Overview

What is colic?

Colic is defined as a baby whose crying lasts for more than 3 hours a day at least 3 days per week for more than 3 weeks. Colicky babies usually get fussy toward the end of the day, but colic can happen at any time.

How long will the colic last?

Colic usually starts a few weeks after birth. It usually goes away by age 3 months, although it can last longer. If your baby is still colicky after 3 months of age, he or she may be experiencing a reflux disorder.

Symptoms

How do I know if my baby has colic?

Babies who have colic cry a lot more than most babies. They may clench their fists when crying, curl up their legs or seem like they are in pain. They may even turn bright red from crying. A baby who has colic may cry in bouts or may cry almost all of the time. When your baby cries, he or she may swallow air. This may give your baby gas and make your baby’s tummy look swollen and feel tight, which may make him or her even more uncomfortable.

Treatment

What changes in feeding may help my baby stop crying?

Try feeding your baby if more than 2 hours have passed since the last feeding. Feed your baby more often and less at a time.

If you feed your baby formula, your family doctor might suggest trying a different brand. Warming the formula to body temperature before a feeding may also help.

Try using a nipple with a smaller hole on the bottle if a bottle feeding takes less than 20 minutes. Avoid feeding your baby too quickly.

Will holding my baby differently help?

Sometimes babies who have colic will respond to different ways of being held or rocked.

  • Hold your baby across your lap and massage his or her back.
  • Hold your baby on top of a running dishwasher, washing machine or dryer (don’t leave your baby alone).
  • Hold your baby upright. This will help if your baby has gas.
  • Hold your baby while walking.

What can I do when I feel frustrated with my baby?

Colic can be very frustrating for parents. Babies who don’t stop crying can be hard to care for. Any time you feel overwhelmed and frustrated, get someone else to watch your baby for a while.

If you can’t find anyone to help you, try going into a nearby room and watching TV or listening to the radio. Make sure your baby will be safe without immediate supervision. Crying will not hurt your baby. Be sure you give yourself time away from your baby so you don’t get too frustrated.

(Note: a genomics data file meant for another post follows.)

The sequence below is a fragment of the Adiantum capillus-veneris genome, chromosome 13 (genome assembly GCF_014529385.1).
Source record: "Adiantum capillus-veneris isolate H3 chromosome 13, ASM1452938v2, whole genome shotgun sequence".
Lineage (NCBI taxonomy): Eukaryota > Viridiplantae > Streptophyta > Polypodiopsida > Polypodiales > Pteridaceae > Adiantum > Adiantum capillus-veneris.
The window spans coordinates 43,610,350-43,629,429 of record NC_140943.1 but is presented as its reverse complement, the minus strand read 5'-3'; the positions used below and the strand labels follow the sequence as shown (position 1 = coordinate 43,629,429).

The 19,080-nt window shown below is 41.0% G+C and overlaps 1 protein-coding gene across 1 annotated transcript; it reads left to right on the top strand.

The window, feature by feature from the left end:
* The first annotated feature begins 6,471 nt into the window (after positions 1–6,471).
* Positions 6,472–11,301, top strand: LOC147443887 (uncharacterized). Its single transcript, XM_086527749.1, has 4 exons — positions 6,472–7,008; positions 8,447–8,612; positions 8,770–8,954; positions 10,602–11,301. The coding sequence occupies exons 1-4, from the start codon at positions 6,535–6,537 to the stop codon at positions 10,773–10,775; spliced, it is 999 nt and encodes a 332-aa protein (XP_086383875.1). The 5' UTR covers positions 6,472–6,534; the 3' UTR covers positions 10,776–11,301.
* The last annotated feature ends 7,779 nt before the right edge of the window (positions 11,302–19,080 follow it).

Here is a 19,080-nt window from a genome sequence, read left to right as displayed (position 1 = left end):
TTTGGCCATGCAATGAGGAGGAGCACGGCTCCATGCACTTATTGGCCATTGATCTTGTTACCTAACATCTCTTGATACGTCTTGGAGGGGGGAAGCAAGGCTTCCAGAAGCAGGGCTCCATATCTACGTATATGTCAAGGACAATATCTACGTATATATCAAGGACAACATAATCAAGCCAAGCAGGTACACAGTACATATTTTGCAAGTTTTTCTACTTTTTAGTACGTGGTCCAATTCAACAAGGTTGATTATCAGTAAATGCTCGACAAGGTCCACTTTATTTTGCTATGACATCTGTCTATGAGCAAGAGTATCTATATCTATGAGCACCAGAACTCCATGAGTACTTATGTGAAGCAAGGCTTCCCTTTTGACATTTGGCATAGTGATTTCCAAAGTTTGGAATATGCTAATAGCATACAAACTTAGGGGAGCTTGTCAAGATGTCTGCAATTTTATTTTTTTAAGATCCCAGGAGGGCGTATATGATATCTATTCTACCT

Things to remember about colic:

  • You didn’t cause the colic, so try not to feel guilty.
  • Colic almost always goes away by 3 months of age. It should go away by the time your baby is 6 months old.
  • You can try many things to soothe your baby.
  • Giving your baby extra attention won’t “spoil” him or her.
  • Just because your baby has colic doesn’t mean he or she is unhealthy.

Call your family doctor if:

  • Your baby’s cry changes from a fussy one to a painful one.
  • Your baby stops gaining weight.
  • Your baby has a fever.
  • You’re afraid you might hurt your baby.

Tips on soothing your baby

  • Feed your baby in an upright position.
  • Burp your baby often.
  • If you are breastfeeding, try making small changes in your own diet. Try to limit spicy foods, citrus fruits or caffeine.
  • Rock your baby in a rocking chair or cradle.
  • Put your baby in an infant swing.
  • Give your baby a warm bath.
  • Give your baby a pacifier.
  • Gently rub your baby’s stomach.
  • Wrap or swaddle your baby in a soft blanket.
  • Put your baby in a stroller and go for a walk.
  • Go for a drive with your baby in the car seat.

Questions to Ask Your Doctor

  • What is the best way to feed my baby?
  • Is there a good way to hold my baby to make him/her feel better?
  • How can I stop myself from getting angry or frustrated when my baby cries?
  • Should I hold my baby upright for a certain amount of time after he/she eats?
  • Will a warm bath help my baby feel better?
  • How long is this colic going to last?
  • Are there any medicines that may help?